7. Ben Simmons, Philadelphia 76ers

First Impressions of Ben Simmons

Sixers rookie Ben Simmons and Philadelphia's coaching staff weighs in on his performance in the 2016 NBA summer league following his last game.

The No. 1 pick was exactly as advertised: bad shooting (32.2 percent, so "bad" is being kind) but rebounding (7.7 in 28.8 minutes in six games in Salt Lake City and Las Vegas) and the vision of a skilled veteran point guard. While the assist-to-turnover ratio looked bad (5.5 against 3.83), several passes went down as his mistake because teammates were not ready or didn't expect Simmons to be able to squeeze the ball through defenses. He did. And will.

8. Kris Dunn, Minnesota Timberwolves

Kris Dunn's Impressive Crossover In His Summer League Debut!

Take a look at Timberwolves' rookie Kris Dunn's impressive crossover during Las Vegas Summer League action.

Dunn was the best rookie in Las Vegas the first two games, and on his way to being the best rookie of the summer, except that he only played those two before being sidelined by a concussion. He got 27 points, five rebounds and three steals, then 21 points and nine rebounds, and then watched. Anywhere close to the same level for five or six games and Dunn is way up the list.

9. Jaylen Brown, Boston Celtics

Brown Drives and Dunks

Jaylen Brown gets his defender off his feet then drives in and throws down the monster dunk.

The big finish of 20 points and 10 rebounds, 25 points and nine rebounds, and 21 points and seven rebounds moved him to 16 points and 6.2, respectively, an encouraging outcome even with the cringing 30.7 percent from the field. The No. 3 pick also had at least two steals or two blocks in five of six appearances. He also got to the line 11 times or more in three of the six, the sign of an aggressive player, all the more noteworthy because some of that going hard to the basket came after he sat a portion of the Salt Lake City schedule with a knee injury that might have prompted other newcomers to become cautious.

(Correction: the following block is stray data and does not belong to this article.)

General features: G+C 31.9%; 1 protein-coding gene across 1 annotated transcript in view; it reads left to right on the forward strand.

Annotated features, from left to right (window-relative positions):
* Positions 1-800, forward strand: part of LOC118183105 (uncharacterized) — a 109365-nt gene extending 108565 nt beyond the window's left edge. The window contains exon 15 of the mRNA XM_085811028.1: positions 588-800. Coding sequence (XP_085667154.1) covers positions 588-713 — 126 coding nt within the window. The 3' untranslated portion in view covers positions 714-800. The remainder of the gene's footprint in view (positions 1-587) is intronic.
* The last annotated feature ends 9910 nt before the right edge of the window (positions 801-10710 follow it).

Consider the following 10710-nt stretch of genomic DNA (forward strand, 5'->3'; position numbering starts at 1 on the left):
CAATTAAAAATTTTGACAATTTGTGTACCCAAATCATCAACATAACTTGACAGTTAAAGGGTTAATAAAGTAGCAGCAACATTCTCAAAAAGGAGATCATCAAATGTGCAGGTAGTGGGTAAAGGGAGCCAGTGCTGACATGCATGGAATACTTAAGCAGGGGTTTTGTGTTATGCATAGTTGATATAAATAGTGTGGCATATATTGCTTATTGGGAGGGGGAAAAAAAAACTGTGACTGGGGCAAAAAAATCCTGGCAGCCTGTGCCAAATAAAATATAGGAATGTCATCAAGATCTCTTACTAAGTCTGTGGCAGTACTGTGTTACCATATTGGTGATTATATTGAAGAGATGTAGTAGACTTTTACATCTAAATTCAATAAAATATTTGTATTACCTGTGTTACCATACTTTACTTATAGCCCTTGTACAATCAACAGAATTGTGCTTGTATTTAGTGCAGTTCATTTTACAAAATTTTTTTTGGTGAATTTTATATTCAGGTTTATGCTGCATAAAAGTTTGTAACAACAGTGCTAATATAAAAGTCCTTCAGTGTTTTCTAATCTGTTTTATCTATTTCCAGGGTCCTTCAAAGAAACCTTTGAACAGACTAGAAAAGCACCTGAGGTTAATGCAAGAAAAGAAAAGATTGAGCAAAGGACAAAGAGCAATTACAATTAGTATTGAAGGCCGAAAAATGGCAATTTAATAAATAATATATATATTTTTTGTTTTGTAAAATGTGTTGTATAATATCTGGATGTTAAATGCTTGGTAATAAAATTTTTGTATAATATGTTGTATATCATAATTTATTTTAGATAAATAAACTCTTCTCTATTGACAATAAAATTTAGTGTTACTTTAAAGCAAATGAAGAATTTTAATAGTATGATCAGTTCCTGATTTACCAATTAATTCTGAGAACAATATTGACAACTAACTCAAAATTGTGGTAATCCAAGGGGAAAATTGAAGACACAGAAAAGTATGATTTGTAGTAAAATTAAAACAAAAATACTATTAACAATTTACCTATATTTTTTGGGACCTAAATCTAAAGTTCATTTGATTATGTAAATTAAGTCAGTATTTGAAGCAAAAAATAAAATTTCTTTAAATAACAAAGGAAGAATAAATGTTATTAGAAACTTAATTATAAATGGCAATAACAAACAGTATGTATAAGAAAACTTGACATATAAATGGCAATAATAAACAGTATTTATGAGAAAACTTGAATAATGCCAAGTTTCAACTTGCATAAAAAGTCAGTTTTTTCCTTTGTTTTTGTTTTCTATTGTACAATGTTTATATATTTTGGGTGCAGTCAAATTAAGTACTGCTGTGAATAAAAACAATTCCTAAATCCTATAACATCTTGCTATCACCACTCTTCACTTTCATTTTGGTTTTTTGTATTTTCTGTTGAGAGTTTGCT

10. Chasson Randle, New York Knicks

Randle left Stanford as the leading scorer in school history, went undrafted in 2015 and spent last season in the Czech Republic. Consider this a positive re-introduction to NBA front offices. He was second in scoring in Orlando at 18.3 points per in three games while making 11 of 20 attempts behind the arc and shooting 47.6 percent overall. That included July 25 against the Clippers with six three-pointers.

Scott Howard-Cooper has covered the NBA since 1988. You can e-mail him here and follow him on Twitter.